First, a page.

How to Reinstate a Dissolved Corporation in California?
Knowing how to reinstate a dissolved corporation in California allows a delinquent business to return to a good standing.3 min read
Knowing how to reinstate a dissolved corporation in California allows a delinquent business to return to a good standing. If a corporation in California becomes suspended, it loses all its privileges and rights, becoming unable to operate legally. While suspended, a business cannot:
- Conduct any activity related to the business.
- Collect payment for goods or services.
- Bring about or defend a court action.
- Have its doors open for business.
In order to return to good standing, a suspended corporation in California must be reinstated or revived.
Reinstating Your California Business After a Dissolution
If the state dissolves your corporation or limited liability company, the fiscal and legal protection that this classification provides also ends. You may face or experience various fines, various fees, and penalties for being noncompliant. In addition, business owners may be held personally liable. Transactions with licensing and government agencies, contractors, and banks may also be delayed, hurting the credibility of your business. In addition, if you have not paid, franchise tax penalties will continue to accrue until the paperwork is submitted and fees are paid.
Many states have a time frame for restoring your business, which is important to take advantage of by following the steps below:
- Determine the reason for noncompliance: A business is often aware of why it is no longer in compliance, but if you do not know the reason, you should contact the secretary of state to find out why.
- File state reinstatement forms: Identify the paperwork required to rectify the reasons you are noncompliant. Your secretary of state will be able to assist you in determining what needs to be sent in.
- Pay any outstanding fees: You will need to ask your secretary of state what fees are associated with getting reinstated. Some states simply require a filing fee while others also include a penalty. Generally speaking, reinstatement can cost anywhere from $30 to $300, depending on your state.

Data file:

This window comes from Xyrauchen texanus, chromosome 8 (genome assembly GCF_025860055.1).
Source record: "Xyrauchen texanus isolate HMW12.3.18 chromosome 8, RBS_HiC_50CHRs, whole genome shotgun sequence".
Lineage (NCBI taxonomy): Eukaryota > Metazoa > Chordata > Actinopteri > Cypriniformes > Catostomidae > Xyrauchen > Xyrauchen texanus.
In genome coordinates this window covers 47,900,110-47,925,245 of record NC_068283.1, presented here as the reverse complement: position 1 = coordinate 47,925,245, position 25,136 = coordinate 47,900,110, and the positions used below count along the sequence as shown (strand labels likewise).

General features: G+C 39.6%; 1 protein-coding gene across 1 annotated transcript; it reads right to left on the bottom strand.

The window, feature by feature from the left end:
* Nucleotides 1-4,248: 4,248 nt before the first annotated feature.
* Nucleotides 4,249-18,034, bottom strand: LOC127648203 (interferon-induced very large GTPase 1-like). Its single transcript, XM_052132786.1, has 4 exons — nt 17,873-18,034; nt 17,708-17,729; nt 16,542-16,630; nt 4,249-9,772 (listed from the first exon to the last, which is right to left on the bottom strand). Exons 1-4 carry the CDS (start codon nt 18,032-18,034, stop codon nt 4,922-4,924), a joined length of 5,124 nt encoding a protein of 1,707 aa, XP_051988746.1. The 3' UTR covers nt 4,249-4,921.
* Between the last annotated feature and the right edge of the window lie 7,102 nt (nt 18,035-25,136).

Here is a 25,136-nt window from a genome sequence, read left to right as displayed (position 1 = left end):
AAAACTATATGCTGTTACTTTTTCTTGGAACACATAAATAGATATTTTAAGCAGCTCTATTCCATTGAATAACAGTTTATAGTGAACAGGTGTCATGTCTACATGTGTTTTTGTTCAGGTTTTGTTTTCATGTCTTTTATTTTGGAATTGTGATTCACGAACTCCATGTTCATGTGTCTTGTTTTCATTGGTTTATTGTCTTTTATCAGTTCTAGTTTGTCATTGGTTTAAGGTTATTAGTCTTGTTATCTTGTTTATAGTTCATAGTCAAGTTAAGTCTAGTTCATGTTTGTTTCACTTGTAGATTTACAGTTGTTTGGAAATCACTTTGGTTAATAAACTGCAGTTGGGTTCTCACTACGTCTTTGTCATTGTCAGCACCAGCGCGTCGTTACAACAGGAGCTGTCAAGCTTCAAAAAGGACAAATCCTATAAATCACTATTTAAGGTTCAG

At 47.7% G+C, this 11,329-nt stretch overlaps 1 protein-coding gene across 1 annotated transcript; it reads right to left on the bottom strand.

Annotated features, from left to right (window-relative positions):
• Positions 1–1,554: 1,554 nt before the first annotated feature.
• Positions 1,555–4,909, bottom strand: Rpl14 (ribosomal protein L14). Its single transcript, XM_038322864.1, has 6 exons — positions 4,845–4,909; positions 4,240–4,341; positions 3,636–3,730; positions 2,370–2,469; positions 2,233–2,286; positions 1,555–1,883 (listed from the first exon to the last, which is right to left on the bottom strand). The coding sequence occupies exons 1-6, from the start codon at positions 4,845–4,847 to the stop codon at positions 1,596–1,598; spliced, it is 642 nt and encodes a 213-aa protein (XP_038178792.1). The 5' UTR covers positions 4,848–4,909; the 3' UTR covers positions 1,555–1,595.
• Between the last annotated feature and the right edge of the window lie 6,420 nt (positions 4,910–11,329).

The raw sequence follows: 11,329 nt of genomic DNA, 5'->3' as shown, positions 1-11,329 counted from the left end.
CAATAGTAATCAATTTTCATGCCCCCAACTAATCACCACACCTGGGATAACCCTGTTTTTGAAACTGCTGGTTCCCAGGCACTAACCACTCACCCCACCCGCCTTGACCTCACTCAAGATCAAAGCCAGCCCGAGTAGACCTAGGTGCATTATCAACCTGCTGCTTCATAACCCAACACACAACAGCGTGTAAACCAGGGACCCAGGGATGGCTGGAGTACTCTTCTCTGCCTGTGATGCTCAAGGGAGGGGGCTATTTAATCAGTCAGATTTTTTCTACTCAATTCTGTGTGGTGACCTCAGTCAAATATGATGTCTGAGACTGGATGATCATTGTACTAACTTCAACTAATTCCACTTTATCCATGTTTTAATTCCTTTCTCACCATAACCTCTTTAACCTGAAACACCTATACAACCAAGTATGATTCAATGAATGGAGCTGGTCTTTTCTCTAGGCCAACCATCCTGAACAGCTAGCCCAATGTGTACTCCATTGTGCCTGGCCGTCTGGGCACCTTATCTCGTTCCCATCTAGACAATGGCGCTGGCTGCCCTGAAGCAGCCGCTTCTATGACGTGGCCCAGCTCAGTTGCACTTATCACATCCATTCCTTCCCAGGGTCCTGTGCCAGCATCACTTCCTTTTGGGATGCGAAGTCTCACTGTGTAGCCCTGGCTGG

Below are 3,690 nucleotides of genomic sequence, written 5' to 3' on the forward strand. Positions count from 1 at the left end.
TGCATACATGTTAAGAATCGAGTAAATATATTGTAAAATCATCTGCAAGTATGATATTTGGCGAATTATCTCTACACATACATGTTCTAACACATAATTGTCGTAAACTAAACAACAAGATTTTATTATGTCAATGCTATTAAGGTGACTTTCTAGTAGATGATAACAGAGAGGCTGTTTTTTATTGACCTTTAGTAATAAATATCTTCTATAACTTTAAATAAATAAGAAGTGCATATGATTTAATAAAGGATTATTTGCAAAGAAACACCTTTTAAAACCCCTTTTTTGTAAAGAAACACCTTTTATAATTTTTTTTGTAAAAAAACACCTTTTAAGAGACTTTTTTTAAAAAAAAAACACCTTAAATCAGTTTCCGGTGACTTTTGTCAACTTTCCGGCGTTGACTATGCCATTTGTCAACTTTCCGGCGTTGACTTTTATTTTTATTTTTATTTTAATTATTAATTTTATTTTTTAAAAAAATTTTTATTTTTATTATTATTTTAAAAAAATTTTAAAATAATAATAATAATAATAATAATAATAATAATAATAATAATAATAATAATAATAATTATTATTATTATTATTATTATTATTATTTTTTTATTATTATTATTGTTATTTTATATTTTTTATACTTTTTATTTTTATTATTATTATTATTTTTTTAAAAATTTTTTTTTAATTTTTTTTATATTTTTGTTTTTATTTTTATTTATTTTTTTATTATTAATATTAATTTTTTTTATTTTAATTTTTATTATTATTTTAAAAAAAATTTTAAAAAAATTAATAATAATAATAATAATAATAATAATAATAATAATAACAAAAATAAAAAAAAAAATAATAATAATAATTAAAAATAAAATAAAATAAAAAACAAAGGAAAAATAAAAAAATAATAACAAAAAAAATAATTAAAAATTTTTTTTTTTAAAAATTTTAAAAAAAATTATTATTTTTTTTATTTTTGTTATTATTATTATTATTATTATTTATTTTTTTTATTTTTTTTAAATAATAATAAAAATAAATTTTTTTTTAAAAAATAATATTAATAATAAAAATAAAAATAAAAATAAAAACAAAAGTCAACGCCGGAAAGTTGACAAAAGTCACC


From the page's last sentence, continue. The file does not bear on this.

How to Reinstate or Revive a Forfeited Foreign Corporation in California
To reinstate a foreign corporation in California, you will need to determine the suspension date and which agencies made the forfeiture request. Either the secretary of state or the Franchise Tax Board can forfeit a corporation. Therefore, it is important to determine which agency is involved, as each has its own procedures for reinstatement.
- Secretary of State: You will need to complete a new Statement of Information as well as documentation that the foreign corporation is compliant in the original state of formation. You may also need to amend your articles of incorporation to change your status from forfeited to active.
- California Franchise Tax Board: Someone from the corporation will need to contact the Franchise Tax Board to determine all necessary actions required to reactivate your good standing status. If trying to complete the action from another state, this can take up to three to six months due to documents being processed via mail or online. Enlisting the help of a local professional can expedite the process significantly.
Once a Certificate of Revivor is received and your business is again in good status, you can request a Certificate of Status from the secretary of state. Reinstatement is generally granted "without prejudice to any action, defense, or right which has accrued" during the corporation's suspension.
New California Law Governing Dissolution of Inactive California Nonprofit Corporations
Starting January 1, 2016, nonprofit corporations that are inactive and meet the eligibility requirements for dissolution under AB 557 may voluntarily or administratively be dissolved by state authorities with the possibility of prior year state franchise tax, penalties, and interest abated.
In order for a California nonprofit to dissolve, it must first become active and be in good standing. This means all taxes, fees, and interest from previous years must be paid. Many nonprofits do not have the required funds to do this, so they become abandoned, staying on the books for the secretary of state and Franchise Tax Board.
This law hopes to create a streamlined process to dissolve those nonprofit corporations whose tax-exempt status is either suspended or forfeited, ensuring these corporations are unable to conduct business in California.
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